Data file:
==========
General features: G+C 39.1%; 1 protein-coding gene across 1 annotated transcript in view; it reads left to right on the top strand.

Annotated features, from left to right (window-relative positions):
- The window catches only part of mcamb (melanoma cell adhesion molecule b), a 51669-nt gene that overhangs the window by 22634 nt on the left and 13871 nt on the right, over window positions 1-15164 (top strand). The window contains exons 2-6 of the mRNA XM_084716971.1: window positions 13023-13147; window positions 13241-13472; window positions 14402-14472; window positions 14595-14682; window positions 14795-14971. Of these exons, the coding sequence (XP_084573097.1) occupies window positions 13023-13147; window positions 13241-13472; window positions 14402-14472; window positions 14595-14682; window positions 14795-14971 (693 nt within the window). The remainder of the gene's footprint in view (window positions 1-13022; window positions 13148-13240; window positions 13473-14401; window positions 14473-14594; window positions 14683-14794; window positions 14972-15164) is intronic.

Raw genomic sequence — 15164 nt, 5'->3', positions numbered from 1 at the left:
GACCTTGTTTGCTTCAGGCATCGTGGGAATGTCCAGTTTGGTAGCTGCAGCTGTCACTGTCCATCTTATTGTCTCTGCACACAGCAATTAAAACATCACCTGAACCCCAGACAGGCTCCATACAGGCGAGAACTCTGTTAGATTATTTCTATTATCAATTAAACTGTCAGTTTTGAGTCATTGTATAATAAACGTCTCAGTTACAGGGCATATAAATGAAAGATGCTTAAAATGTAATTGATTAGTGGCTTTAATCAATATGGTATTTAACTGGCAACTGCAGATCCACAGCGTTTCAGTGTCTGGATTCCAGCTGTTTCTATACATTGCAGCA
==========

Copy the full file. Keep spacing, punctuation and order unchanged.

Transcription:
General features: G+C 39.1%; 1 protein-coding gene across 1 annotated transcript in view; it reads left to right on the top strand.

Annotated features, from left to right (window-relative positions):
- The window catches only part of mcamb (melanoma cell adhesion molecule b), a 51669-nt gene that overhangs the window by 22634 nt on the left and 13871 nt on the right, over window positions 1-15164 (top strand). The window contains exons 2-6 of the mRNA XM_084716971.1: window positions 13023-13147; window positions 13241-13472; window positions 14402-14472; window positions 14595-14682; window positions 14795-14971. Of these exons, the coding sequence (XP_084573097.1) occupies window positions 13023-13147; window positions 13241-13472; window positions 14402-14472; window positions 14595-14682; window positions 14795-14971 (693 nt within the window). The remainder of the gene's footprint in view (window positions 1-13022; window positions 13148-13240; window positions 13473-14401; window positions 14473-14594; window positions 14683-14794; window positions 14972-15164) is intronic.

Raw genomic sequence — 15164 nt, 5'->3', positions numbered from 1 at the left:
GACCTTGTTTGCTTCAGGCATCGTGGGAATGTCCAGTTTGGTAGCTGCAGCTGTCACTGTCCATCTTATTGTCTCTGCACACAGCAATTAAAACATCACCTGAACCCCAGACAGGCTCCATACAGGCGAGAACTCTGTTAGATTATTTCTATTATCAATTAAACTGTCAGTTTTGAGTCATTGTATAATAAACGTCTCAGTTACAGGGCATATAAATGAAAGATGCTTAAAATGTAATTGATTAGTGGCTTTAATCAATATGGTATTTAACTGGCAACTGCAGATCCACAGCGTTTCAGTGTCTGGATTCCAGCTGTTTCTATACATTGCAGCA